Reading from the same script, the president’s many friends in the media spent last week pounding Gov. Mitt Romney for daring to turn a U.S. foreign policy problem into a political issue. They called the GOP nominee “irresponsible” and “craven” and “disgraceful.” One media mouthpiece gasped that Romney had “launched a political attack even before acts of embassy violence were known.” For his part, President Barack Obama dismissed Romney for “shooting before aiming,” and then promptly declared that Egypt was neither an ally nor an enemy—something that came as news to the State Department and to Egypt. (Sadly but not surprisingly, this enormous diplomatic gaffe/blunder was not newsworthy to the president’s press.) Media mantras notwithstanding, not only was Romney right on the merits—America’s embassies should never apologize for America’s values—he did nothing outside the American political tradition when he criticized U.S. foreign policy during a political campaign. Foreign policy failures are fair game in presidential politics—and have been ever since America emerged as a global power.
Three months into the Great War—to that point, the most dire and dangerous foreign policy crisis in American history—TR lambasted Woodrow Wilson’s foreign policy. “The course of the present administration in foreign affairs,” he wrote in a scathing op-ed, “has combined officiously offensive action toward foreign powers with tame submission to wrongdoing by foreign powers.” The former president openly criticized Wilson for leaving America unprepared for war. “When, early in 1909, our battle fleet returned from its sixteen months’ voyage the world, there was no navy in the world which, size for size, ship for ship and squadron for squadron, stood at a higher pitch of efficiency. We blind ourselves to the truth if we believe that the same is true now…At present our navy is lamentably short in many different material directions. There is actually but one torpedo for each torpedo tube. It seems incredible that such can be the case; yet it is the case. We are many thousands of men short in our enlistments.”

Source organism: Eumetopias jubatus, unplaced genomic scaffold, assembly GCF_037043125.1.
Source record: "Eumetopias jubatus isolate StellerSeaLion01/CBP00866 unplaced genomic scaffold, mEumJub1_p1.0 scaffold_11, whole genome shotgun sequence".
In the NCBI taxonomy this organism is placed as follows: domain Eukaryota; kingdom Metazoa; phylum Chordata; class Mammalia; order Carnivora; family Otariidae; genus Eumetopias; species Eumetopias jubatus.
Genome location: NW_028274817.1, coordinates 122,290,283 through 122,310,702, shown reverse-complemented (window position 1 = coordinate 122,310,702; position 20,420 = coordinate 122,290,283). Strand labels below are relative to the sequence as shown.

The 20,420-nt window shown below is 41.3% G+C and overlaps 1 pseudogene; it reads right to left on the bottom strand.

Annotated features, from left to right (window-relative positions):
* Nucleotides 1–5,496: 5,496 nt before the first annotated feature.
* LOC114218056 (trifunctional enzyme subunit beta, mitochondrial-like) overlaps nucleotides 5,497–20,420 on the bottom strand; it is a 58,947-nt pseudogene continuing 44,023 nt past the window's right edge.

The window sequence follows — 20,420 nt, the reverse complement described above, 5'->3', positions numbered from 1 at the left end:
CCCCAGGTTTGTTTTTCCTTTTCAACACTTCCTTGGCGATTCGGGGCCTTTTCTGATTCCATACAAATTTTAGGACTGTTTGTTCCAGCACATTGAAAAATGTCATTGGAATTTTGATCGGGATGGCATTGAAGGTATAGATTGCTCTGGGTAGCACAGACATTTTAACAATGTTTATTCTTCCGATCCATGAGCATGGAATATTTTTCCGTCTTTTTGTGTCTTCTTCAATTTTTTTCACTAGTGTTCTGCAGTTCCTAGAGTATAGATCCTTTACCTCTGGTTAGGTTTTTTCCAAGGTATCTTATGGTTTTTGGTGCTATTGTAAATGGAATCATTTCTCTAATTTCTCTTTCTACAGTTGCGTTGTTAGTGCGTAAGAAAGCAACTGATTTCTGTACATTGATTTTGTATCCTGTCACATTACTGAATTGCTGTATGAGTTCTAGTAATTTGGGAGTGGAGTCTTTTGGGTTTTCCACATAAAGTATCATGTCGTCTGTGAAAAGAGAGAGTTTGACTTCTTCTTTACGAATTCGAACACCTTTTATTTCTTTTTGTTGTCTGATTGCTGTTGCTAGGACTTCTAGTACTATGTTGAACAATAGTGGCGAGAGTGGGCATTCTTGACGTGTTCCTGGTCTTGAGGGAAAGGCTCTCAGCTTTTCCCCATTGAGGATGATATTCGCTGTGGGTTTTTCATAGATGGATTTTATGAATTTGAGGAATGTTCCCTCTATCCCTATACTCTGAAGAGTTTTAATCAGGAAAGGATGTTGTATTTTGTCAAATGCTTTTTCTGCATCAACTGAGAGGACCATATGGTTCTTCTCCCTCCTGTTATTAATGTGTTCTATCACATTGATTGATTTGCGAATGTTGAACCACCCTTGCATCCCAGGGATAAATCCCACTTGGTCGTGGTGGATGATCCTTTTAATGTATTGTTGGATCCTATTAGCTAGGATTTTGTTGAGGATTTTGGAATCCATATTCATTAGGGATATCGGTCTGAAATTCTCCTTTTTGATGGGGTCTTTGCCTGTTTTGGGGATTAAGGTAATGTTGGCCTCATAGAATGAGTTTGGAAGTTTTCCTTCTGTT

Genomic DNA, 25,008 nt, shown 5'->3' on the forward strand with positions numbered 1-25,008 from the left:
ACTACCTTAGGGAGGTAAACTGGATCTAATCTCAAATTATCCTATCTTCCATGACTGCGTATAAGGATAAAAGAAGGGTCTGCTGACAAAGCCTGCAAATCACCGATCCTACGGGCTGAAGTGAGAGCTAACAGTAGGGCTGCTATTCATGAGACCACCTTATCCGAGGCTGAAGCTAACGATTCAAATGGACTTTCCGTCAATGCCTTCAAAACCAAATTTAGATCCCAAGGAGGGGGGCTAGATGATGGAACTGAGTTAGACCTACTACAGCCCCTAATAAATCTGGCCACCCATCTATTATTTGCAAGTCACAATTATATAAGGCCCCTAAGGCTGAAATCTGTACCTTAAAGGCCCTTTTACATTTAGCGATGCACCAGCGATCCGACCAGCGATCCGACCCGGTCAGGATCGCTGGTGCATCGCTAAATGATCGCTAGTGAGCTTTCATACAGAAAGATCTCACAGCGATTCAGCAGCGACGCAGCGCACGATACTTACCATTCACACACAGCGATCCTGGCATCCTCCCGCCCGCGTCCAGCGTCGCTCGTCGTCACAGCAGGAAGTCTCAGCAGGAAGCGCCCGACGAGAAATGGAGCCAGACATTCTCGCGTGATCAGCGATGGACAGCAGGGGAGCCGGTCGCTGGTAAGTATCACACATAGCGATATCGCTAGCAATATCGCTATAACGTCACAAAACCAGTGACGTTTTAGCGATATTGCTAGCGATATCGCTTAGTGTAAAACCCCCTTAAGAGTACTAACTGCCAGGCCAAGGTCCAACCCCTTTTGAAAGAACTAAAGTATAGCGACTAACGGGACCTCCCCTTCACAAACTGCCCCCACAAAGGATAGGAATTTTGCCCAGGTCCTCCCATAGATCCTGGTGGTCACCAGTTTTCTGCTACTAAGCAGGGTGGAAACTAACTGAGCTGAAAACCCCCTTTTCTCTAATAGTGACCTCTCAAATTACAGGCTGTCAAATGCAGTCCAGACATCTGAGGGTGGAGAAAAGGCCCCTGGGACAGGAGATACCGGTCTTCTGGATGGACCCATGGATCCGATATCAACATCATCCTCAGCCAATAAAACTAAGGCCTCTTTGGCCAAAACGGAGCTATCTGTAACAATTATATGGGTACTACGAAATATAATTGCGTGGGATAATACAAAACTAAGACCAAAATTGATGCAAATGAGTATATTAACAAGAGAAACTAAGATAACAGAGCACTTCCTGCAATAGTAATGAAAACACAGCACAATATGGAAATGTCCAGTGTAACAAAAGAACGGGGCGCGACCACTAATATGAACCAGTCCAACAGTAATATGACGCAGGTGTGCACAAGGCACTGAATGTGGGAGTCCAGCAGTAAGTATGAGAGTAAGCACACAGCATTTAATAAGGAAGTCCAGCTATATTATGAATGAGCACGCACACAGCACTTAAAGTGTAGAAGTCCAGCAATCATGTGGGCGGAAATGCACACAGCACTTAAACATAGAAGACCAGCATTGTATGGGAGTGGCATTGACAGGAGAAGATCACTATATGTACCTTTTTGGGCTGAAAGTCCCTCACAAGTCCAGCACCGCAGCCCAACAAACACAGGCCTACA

In the autumn of 1952, Ike called Korea a “tragedy,” “the burial ground for 20,000 American dead,” and “a damning measure of the quality of leadership we have been given.” The general-turned-candidate blamed the outgoing Truman administration for a “record of failure.” Conveying the exasperation of an entire nation, he asked, “Is there an end?” And he warned that “neither glib promises nor glib excuses” would suffice in answering that question.
Running for president in 1960, JFK pointed to a supposed “missile gap” with the Soviet Union as evidence of America’s weakening defenses. “We are facing a gap on which we are gambling with our survival,” JFK warned. “This year’s defense budget is our last chance to do something about it,” he added for dramatic effect. But as historian Richard Reeves later wrote, “He was lying.” In truth, the only missile gap was the vast chasm between Moscow’s three—three—ICBMs and America’s atomic arsenal of Polaris-equipped submarines, 108 ICBMs and 600 nuclear bombers. CIA briefers even informed the Kennedy campaign of this, but the attacks continued. Reeves notes that the day before JFK’s inauguration, Ike made it clear to his young successor that the “missile gap” was myth—something the Kennedy administration admitted less than a month later.
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